Each day during the balance of 2020 as part of my celebration of 50 years following the Philadelphia Phillies, I’ll recall a mostly obscure and in many cases completely forgotten player who appeared with the ball club between 1971-2020.

This micro-bio series publishes each morning and will include basic background info on the player, their statistical performance with the Phillies during the specific season highlighted, and a snap-shot of the rest of their big-league career.

For each year, I choose one random position player and one pitcher, giving each their own remembrance in separate articles on different days. Over the first four days we looked at 2019’s most randoms, Yacksel Rios and Mitch Walding, and the 2018 most randoms Drew Anderson and Dylan Cozens.

As we continue to work our way backwards in time, today we move on to the pitcher not previously covered in the series who combined little impact on the 2017 Phillies and who is likely to have the least impactful big-league career.

Jesen Therrien was taken by the Phillies in the 17th round of the 2011 MLB Amateur Draft out of Ahuntsic College in Quebec City, Canada. After spending two seasons in the rookie-level Gulf Coast League, Therrien began moving up in the farm system over the next few years.

In 2016, Therrien broke out with a strong season split between High-A Clearwater and Double-A Reading. He followed that up by gaining experience against big-league hitters while pitching with Canada at the 2017 World Baseball Classic. When he continued that solid relief pitching back in Reading and then with Triple-A Lehigh Valley in 2017, the Phillies felt it was time to give him a look.

I go on the mound and for me it’s an opportunity to give 100 percent, it doesn’t matter if it’s Double-A, Triple-A, High-A or the big leagues, it’s the same mentality,” Therrien told Ryan Lawrence of The Philly Voice in May of 2017. “It’s the same baseball, just with better guys (at higher levels). Every time I step on the mound is an opportunity to get better.”

On July 29. 2017 at Citizens Bank Park against the Atlanta Braves, Therrien finally made his big-league debut. Entering in the 6th inning for manager Pete Mackanin, the right-hander surrendered a leadoff double to the first batter he faced, Johan Camargo. Settling down, he retired the next three in a row, including a strikeout of Micah Johnson.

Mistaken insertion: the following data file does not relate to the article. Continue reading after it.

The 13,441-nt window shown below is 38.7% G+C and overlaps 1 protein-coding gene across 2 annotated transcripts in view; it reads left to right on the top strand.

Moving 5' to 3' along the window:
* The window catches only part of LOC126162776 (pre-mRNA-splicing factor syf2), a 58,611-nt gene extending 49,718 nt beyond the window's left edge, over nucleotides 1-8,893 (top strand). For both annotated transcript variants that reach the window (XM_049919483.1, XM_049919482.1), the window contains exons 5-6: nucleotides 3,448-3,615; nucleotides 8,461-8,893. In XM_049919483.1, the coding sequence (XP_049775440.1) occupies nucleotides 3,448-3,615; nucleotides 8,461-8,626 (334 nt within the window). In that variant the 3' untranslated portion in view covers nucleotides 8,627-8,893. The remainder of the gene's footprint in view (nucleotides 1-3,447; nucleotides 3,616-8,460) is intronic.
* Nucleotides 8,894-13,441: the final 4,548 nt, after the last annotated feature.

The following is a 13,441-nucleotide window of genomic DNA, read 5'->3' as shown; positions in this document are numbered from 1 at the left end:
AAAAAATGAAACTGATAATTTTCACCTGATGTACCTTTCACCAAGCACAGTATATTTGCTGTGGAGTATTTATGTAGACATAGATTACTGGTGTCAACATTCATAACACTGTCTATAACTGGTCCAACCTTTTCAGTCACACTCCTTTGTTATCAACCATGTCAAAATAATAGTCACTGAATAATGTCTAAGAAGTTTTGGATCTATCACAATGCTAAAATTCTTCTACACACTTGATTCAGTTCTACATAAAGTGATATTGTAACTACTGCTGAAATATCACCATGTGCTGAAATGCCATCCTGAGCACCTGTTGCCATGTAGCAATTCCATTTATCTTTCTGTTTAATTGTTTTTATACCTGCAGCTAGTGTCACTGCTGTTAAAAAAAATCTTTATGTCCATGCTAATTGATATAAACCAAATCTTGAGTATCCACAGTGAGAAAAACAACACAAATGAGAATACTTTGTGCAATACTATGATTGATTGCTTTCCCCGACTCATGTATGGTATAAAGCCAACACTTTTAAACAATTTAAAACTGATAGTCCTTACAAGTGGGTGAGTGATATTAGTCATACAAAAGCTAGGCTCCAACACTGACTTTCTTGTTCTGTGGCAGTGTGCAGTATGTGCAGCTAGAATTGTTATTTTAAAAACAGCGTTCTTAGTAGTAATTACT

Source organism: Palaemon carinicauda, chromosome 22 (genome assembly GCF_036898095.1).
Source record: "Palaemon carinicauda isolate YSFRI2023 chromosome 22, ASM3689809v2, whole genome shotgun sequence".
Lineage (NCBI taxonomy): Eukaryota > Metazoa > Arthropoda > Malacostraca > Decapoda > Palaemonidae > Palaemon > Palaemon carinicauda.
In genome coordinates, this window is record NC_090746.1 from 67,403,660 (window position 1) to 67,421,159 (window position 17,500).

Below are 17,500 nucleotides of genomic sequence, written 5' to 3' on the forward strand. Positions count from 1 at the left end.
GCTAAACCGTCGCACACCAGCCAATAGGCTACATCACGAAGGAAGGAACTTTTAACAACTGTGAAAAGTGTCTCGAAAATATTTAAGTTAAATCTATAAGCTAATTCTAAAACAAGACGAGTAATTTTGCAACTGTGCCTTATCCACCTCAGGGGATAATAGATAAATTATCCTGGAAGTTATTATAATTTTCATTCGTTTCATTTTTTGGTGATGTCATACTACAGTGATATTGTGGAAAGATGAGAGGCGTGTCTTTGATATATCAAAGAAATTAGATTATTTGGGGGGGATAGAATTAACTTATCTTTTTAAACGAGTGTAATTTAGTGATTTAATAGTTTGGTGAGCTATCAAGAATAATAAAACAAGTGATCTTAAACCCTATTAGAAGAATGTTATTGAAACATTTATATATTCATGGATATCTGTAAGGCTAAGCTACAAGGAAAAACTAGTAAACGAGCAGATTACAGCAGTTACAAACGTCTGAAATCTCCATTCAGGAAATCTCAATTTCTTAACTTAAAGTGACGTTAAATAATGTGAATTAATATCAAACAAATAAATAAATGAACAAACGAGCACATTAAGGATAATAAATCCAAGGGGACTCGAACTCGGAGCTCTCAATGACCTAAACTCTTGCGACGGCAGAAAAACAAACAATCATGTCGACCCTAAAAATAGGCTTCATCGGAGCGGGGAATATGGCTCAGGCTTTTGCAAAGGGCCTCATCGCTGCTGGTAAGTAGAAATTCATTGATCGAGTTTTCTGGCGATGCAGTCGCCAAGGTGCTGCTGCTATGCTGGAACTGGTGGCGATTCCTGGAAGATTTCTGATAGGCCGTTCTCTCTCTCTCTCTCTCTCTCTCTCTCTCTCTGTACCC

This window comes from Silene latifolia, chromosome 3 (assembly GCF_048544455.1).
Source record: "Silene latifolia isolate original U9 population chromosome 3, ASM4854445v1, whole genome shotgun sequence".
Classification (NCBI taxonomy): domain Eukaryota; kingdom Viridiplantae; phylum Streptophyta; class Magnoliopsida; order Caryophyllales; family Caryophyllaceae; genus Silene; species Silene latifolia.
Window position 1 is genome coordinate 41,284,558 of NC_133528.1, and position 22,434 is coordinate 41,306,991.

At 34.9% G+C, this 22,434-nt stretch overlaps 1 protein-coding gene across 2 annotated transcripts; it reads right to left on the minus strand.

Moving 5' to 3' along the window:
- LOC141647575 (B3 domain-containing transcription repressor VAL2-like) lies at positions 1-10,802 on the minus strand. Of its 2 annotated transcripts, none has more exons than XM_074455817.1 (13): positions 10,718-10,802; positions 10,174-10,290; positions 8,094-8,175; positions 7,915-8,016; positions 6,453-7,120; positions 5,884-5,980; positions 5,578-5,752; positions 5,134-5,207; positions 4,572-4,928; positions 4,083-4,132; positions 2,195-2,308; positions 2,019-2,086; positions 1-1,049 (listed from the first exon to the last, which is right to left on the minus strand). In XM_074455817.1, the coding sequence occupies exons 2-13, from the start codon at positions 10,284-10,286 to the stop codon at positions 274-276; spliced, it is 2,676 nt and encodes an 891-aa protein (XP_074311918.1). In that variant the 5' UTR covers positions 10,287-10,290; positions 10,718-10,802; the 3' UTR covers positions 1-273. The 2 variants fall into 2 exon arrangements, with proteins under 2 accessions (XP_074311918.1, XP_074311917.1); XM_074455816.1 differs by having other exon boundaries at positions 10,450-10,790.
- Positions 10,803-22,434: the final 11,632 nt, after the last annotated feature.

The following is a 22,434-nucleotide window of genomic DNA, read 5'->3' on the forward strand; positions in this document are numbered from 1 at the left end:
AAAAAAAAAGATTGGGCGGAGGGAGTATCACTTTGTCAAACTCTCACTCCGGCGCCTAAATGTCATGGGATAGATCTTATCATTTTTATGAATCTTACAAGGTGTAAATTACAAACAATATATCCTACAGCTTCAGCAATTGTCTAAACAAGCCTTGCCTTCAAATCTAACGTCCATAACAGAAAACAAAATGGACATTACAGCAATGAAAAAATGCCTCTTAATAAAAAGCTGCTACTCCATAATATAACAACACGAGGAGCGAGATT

He would remain up with the Phillies for more than a month through early September. He put together a five-game scoreless streak during that time from August 11-19, allowing just one hit over six innings.

I looked in the stands and was like, ‘Damn. I made it,” he told Kamila Hinkson of CBC News regarding his big-league debut. “I was so proud of myself and happy to be on the field. All the hard work I put in since I was young, it really paid off.”

Unfortunately, Therrien was also prone to the blow-up. There were a half-dozen appearances in which he surrendered at least two runs, including four of five at the end of August.

Overall, Therrien allowed 24 hits over 18.1 innings pitched across 15 games with a 10/7 K:BB ratio. He also gave up five home runs. Scored upon in five of his final six outings, Therrien got his final shot on September 4 at Citi Field against the host New York Mets.

It was found that Therrien had an elbow injury which would require Tommy John surgery, which he underwent in late September 2017. He has not pitched again in Major League Baseball.

Therrien became a free agent in November 2017 and signed with the Los Angeles Dodgers later that month.

The goal is to get Jesen ready for the 2019 season. We’re really excited about what he’s capable of doing,” said new Dodgers director of player development Brandon Gomes per Eric Stephen at SB Nation after the signing. “Now it’s just focusing on getting him as healthy and as strong as possible.”

Therrien never pitched for the Dodgers, either at the majors or minors levels. He was placed on the Injured List with Triple-A Oklahoma City at the start of 2019 and remained there all year. In November 2019 he was again granted free agency and has not signed with a team at this point.

The most random Phillies pitcher from the 2017 season will be featured on Tuesday. Check back for that next installment in this year-long series. You can view each of them at any time from the History section under the “Phillies 50: 1971-2020” page of our website toolbar.

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